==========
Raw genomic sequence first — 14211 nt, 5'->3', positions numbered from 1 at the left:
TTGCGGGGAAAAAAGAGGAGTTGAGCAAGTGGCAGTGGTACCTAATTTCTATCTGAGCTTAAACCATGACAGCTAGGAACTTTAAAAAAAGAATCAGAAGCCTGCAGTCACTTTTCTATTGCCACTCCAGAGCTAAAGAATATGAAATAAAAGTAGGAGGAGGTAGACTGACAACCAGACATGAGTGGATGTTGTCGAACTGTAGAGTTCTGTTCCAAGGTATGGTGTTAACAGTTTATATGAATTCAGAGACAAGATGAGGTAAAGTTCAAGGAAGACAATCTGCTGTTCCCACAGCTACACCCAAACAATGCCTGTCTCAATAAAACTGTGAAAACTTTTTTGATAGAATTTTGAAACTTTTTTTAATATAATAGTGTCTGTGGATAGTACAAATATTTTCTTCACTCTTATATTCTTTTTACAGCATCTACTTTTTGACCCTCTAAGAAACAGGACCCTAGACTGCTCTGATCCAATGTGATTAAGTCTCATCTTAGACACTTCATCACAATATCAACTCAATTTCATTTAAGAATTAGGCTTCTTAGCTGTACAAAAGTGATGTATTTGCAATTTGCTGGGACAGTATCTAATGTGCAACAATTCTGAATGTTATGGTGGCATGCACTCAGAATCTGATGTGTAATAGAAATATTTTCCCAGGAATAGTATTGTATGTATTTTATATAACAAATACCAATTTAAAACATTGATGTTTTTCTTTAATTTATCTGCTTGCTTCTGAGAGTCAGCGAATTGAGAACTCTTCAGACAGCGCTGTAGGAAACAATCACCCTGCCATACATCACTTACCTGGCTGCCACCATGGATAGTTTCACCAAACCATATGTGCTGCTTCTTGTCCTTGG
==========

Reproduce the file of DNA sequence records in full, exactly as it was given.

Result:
Raw genomic sequence first — 14211 nt, 5'->3', positions numbered from 1 at the left:
TTGCGGGGAAAAAAGAGGAGTTGAGCAAGTGGCAGTGGTACCTAATTTCTATCTGAGCTTAAACCATGACAGCTAGGAACTTTAAAAAAAGAATCAGAAGCCTGCAGTCACTTTTCTATTGCCACTCCAGAGCTAAAGAATATGAAATAAAAGTAGGAGGAGGTAGACTGACAACCAGACATGAGTGGATGTTGTCGAACTGTAGAGTTCTGTTCCAAGGTATGGTGTTAACAGTTTATATGAATTCAGAGACAAGATGAGGTAAAGTTCAAGGAAGACAATCTGCTGTTCCCACAGCTACACCCAAACAATGCCTGTCTCAATAAAACTGTGAAAACTTTTTTGATAGAATTTTGAAACTTTTTTTAATATAATAGTGTCTGTGGATAGTACAAATATTTTCTTCACTCTTATATTCTTTTTACAGCATCTACTTTTTGACCCTCTAAGAAACAGGACCCTAGACTGCTCTGATCCAATGTGATTAAGTCTCATCTTAGACACTTCATCACAATATCAACTCAATTTCATTTAAGAATTAGGCTTCTTAGCTGTACAAAAGTGATGTATTTGCAATTTGCTGGGACAGTATCTAATGTGCAACAATTCTGAATGTTATGGTGGCATGCACTCAGAATCTGATGTGTAATAGAAATATTTTCCCAGGAATAGTATTGTATGTATTTTATATAACAAATACCAATTTAAAACATTGATGTTTTTCTTTAATTTATCTGCTTGCTTCTGAGAGTCAGCGAATTGAGAACTCTTCAGACAGCGCTGTAGGAAACAATCACCCTGCCATACATCACTTACCTGGCTGCCACCATGGATAGTTTCACCAAACCATATGTGCTGCTTCTTGTCCTTGG